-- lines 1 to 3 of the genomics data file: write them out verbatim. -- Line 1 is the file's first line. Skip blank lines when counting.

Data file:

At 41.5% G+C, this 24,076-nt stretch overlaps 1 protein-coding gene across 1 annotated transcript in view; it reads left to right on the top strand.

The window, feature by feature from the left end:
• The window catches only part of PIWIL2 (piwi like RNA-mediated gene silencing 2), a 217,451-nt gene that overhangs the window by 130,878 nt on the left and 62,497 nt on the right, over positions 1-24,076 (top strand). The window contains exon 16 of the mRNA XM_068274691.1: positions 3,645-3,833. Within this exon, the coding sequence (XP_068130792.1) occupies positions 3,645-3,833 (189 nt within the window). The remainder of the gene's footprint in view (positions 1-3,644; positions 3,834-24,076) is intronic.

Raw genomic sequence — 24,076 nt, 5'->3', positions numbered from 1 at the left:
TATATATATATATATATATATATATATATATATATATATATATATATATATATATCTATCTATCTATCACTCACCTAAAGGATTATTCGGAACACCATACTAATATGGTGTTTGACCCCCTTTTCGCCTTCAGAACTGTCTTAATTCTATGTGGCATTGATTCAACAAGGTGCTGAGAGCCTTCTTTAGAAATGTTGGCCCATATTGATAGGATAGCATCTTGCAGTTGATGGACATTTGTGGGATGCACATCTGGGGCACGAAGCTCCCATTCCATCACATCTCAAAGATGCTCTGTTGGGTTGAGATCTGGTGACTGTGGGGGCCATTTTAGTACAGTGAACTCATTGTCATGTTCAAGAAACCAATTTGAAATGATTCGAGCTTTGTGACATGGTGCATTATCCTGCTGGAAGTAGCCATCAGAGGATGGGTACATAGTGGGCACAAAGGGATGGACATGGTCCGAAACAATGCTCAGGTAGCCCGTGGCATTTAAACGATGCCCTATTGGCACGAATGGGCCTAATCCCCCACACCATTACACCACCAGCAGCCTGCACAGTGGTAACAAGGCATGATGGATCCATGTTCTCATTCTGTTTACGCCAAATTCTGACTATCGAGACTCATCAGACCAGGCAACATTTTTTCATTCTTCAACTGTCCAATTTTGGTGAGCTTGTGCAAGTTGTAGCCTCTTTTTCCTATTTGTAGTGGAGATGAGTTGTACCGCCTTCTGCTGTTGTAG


At 41.5% G+C, this 24,076-nt stretch overlaps 1 protein-coding gene across 1 annotated transcript in view; it reads left to right on the top strand.

The window, feature by feature from the left end:
• The window catches only part of PIWIL2 (piwi like RNA-mediated gene silencing 2), a 217,451-nt gene that overhangs the window by 130,878 nt on the left and 62,497 nt on the right, over positions 1-24,076 (top strand). The window contains exon 16 of the mRNA XM_068274691.1: positions 3,645-3,833. Within this exon, the coding sequence (XP_068130792.1) occupies positions 3,645-3,833 (189 nt within the window). The remainder of the gene's footprint in view (positions 1-3,644; positions 3,834-24,076) is intronic.